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Let's make "training needs analysis" history - for good!

Published on
December 19, 2023
Painting of a horse attached an old-fashioned delivery cart the wrong way around.
Solvd Together
Staff writers

As a learning professional, you probably know the phrase “Training Needs Analysis”. It’s a phrase we’ve considered banning at Solvd Together. Why? Because it assumes “training” is the answer to a problem that hasn’t been defined or investigated.

The “Training Needs Analysis” does acknowledge that a solution lies in the analysis of users’ needs, and this is definitely a good thing. But the problem is that if you ask people what training they need, their answer is going to include… well, training. This has led many well-meaning organisations and stakeholders to “put the cart before the horse” — deciding what to do before understanding the target audience, their context, and what they care about. Staff got a problem? Just give them some training.

Painting of a horse attached an old-fashioned delivery cart the wrong way around
Don't put the cart before the horse

It’s a bit like the Segway (remember those?), that was billed as the “future of transport”, but only 24,000 were sold over 4 years. The manufacturers were caught off guard by feedback post-launch that it was “dorky”, unsafe, and, in some countries, illegal. Having been kept under wraps, the Segway hadn’t been tested in context with its end-users prior to its release, and, as a result, was not fit for purpose. And no amount of “training” was going to fix that.

Sometimes, “training” isn’t the solution. Sometimes it is. And sometimes the solution — the right one, the one that will actually work — is something else entirely.

This is where the value of the 5Di model lies — because it puts things in the right order. It provides structure so that your stakeholders recognise the importance of not making assumptions about the problem or the solution. We’ve found that by introducing 5Di early, stakeholders are more likely to give you the time and space to conduct thorough and open-minded audience research in the Discover phase of your project. It shows that the early phases of 5Di are deeply connected to the success of all the latter ones, and reassures them it isn’t just a cuddly tick-box exercise.

So — how do you shift your stakeholders’ mindsets?

  1. Keep talking about the 5Di Process

    In the toolkit, we’ve provided ‘An introduction to 5Di’ pack. Use it to talk and gently guide your stakeholders through the process. It gives them confidence that there’s a method to the madness — plus clear, measurable benefits and a rationale for doing things this way.
  2. Ask for evidence that there is a problem to solve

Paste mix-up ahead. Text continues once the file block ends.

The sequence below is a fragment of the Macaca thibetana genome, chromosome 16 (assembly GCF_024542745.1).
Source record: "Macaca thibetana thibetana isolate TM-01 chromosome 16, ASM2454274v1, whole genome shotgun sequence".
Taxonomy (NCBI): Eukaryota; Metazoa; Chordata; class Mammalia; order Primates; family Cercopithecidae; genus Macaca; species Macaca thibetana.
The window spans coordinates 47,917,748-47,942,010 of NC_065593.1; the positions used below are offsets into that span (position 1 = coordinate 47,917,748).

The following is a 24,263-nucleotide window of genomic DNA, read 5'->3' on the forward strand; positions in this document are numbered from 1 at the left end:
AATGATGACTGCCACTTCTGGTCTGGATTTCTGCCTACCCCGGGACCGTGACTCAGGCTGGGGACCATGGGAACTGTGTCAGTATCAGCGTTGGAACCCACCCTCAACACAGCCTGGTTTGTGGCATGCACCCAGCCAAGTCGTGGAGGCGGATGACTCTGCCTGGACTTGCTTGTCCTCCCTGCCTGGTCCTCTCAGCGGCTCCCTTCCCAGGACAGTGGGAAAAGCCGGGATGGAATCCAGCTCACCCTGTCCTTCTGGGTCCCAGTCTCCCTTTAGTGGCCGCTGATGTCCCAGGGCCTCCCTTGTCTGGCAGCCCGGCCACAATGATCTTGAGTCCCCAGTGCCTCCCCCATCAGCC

In the Define Workshop deck you’ll find a list of questions to ask your stakeholders. Get concrete answers to these before even thinking about the solution. Many ideas or demands from the business are based on anecdotal evidence rather than real data. If you don’t know what problem you’re solving, how will you know if you’ve been successful?
  3. Say “no” to the wrong things

    This is always tough — on the one hand, you want to build rapport with your ‘client’ and on the other, you’re being paid to provide expertise in an area that is not your stakeholders’ specialism. Compromises are always needed but usually don’t come easy. It can be helpful to (respectfully!) remind stakeholders that you want to spend their time (and money) delivering something with strategic significance and will genuinely make a positive impact.

    Tip: Saying “no” requires a learning strategy aligned to the business strategy and leadership that’s prepared to back you up. If you don’t have this, you’ll find yourself with a team that is reactive and overstretched.
  4. Focus on building flagship products

    The thing we’ve found over the years — particularly more recently through developing our graduate induction product — is that people don’t really know what you’re talking about until you show them. It can be a real battle at first, but once you’ve proven the value of the 5Di approach with a “consumer-grade” MLP (Minimum Loveable Product), sceptics and tricky stakeholders start to get on board.

    Follow these steps and you’ll soon find yourself working with stakeholders who appreciate the value of curiosity, who feel comfortable testing their assumptions, and who explore solutions other than training.

    Our 5Di toolkit illustrates the process we use to find amazing solutions — but there’s far more to Solvd than that!
    Drop us a line — and let’s solve some problems together.